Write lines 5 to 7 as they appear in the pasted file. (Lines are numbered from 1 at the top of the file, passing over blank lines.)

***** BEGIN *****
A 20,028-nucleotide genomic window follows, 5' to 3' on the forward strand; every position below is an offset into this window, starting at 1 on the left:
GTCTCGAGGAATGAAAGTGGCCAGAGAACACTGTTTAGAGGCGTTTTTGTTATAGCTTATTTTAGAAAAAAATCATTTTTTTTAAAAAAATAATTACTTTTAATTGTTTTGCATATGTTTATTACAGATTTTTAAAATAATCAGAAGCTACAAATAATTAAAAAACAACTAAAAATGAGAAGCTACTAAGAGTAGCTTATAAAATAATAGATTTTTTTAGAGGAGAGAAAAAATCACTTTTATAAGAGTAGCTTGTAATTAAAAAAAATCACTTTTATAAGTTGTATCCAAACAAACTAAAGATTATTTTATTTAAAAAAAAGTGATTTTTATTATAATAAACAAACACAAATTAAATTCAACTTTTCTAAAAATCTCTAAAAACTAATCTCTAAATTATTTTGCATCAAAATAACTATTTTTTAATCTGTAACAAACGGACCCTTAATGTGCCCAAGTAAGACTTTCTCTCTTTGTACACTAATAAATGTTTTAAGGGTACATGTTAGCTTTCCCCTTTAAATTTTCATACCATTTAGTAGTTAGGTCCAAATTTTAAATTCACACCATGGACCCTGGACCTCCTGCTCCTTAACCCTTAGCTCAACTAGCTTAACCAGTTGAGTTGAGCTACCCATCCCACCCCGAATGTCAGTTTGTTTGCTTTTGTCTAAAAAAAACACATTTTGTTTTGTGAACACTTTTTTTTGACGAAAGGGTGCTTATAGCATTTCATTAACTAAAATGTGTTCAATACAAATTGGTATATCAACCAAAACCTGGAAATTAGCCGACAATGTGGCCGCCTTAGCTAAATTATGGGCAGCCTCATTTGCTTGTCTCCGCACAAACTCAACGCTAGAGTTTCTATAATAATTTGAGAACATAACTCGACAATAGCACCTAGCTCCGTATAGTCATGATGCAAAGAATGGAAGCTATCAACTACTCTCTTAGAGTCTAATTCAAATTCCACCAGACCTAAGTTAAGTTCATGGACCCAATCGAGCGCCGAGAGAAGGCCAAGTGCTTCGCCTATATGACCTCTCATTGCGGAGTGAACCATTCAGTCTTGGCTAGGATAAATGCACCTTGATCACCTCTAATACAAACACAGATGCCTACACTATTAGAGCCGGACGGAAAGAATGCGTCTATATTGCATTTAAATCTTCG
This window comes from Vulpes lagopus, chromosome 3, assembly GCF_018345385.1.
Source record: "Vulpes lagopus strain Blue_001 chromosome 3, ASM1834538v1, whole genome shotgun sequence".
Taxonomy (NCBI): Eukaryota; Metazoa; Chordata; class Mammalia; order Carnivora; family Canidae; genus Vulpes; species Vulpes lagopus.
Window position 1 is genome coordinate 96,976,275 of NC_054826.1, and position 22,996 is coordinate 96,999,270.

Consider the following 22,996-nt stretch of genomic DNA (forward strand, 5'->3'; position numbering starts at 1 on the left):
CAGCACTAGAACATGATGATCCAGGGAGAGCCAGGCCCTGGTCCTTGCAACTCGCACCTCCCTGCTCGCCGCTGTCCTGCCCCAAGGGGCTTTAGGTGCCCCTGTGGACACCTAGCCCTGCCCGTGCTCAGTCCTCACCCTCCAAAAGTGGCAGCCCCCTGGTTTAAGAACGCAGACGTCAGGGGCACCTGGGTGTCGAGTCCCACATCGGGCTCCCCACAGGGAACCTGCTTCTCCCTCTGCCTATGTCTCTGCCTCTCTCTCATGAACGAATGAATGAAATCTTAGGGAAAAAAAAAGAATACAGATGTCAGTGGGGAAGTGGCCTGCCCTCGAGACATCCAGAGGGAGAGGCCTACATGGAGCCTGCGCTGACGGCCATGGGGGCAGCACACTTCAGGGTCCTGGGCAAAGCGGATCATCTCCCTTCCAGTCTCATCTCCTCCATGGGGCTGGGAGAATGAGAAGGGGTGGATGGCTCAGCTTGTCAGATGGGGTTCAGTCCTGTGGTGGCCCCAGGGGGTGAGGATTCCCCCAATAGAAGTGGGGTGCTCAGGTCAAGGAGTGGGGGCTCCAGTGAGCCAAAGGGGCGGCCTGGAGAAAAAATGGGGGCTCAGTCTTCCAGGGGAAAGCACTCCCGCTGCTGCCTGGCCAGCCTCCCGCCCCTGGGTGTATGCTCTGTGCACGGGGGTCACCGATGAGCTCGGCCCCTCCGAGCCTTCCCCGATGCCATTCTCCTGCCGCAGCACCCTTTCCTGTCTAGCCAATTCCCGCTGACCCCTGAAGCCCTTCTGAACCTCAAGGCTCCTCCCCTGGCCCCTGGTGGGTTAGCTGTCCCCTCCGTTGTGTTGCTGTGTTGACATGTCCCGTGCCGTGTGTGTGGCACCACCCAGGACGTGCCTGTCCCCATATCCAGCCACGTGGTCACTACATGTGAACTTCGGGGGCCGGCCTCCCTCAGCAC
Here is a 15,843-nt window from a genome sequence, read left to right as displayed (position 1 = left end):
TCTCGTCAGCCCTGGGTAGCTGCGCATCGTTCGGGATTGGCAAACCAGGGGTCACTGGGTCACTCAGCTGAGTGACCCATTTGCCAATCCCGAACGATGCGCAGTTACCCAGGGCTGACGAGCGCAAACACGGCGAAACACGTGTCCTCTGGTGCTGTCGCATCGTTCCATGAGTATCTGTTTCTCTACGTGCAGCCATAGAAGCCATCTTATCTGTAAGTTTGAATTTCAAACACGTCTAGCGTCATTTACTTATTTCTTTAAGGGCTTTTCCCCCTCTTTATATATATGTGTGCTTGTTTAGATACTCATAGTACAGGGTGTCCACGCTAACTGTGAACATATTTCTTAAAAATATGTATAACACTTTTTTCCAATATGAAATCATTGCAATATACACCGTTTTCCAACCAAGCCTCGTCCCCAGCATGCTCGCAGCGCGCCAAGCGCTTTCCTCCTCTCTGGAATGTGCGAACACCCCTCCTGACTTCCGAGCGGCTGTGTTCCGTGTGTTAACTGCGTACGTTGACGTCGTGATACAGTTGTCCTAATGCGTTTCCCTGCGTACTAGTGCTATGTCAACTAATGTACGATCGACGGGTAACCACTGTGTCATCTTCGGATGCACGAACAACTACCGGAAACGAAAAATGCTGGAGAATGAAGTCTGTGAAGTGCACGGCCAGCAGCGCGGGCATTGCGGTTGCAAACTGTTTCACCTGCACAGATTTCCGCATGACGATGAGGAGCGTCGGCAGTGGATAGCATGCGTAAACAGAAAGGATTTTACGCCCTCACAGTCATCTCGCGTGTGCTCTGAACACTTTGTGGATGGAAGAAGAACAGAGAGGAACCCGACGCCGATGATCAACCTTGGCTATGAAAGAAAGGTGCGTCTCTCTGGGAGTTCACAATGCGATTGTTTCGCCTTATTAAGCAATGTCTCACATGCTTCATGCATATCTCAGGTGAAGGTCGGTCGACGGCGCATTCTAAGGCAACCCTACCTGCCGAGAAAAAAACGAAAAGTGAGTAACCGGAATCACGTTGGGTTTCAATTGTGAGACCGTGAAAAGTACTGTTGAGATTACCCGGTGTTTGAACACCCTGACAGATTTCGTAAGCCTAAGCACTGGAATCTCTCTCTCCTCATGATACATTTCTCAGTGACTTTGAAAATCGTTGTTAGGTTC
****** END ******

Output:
Taxonomy (NCBI): Eukaryota; Metazoa; Chordata; class Mammalia; order Carnivora; family Canidae; genus Vulpes; species Vulpes lagopus.
Window position 1 is genome coordinate 96,976,275 of NC_054826.1, and position 22,996 is coordinate 96,999,270.

Consider the following 22,996-nt stretch of genomic DNA (forward strand, 5'->3'; position numbering starts at 1 on the left):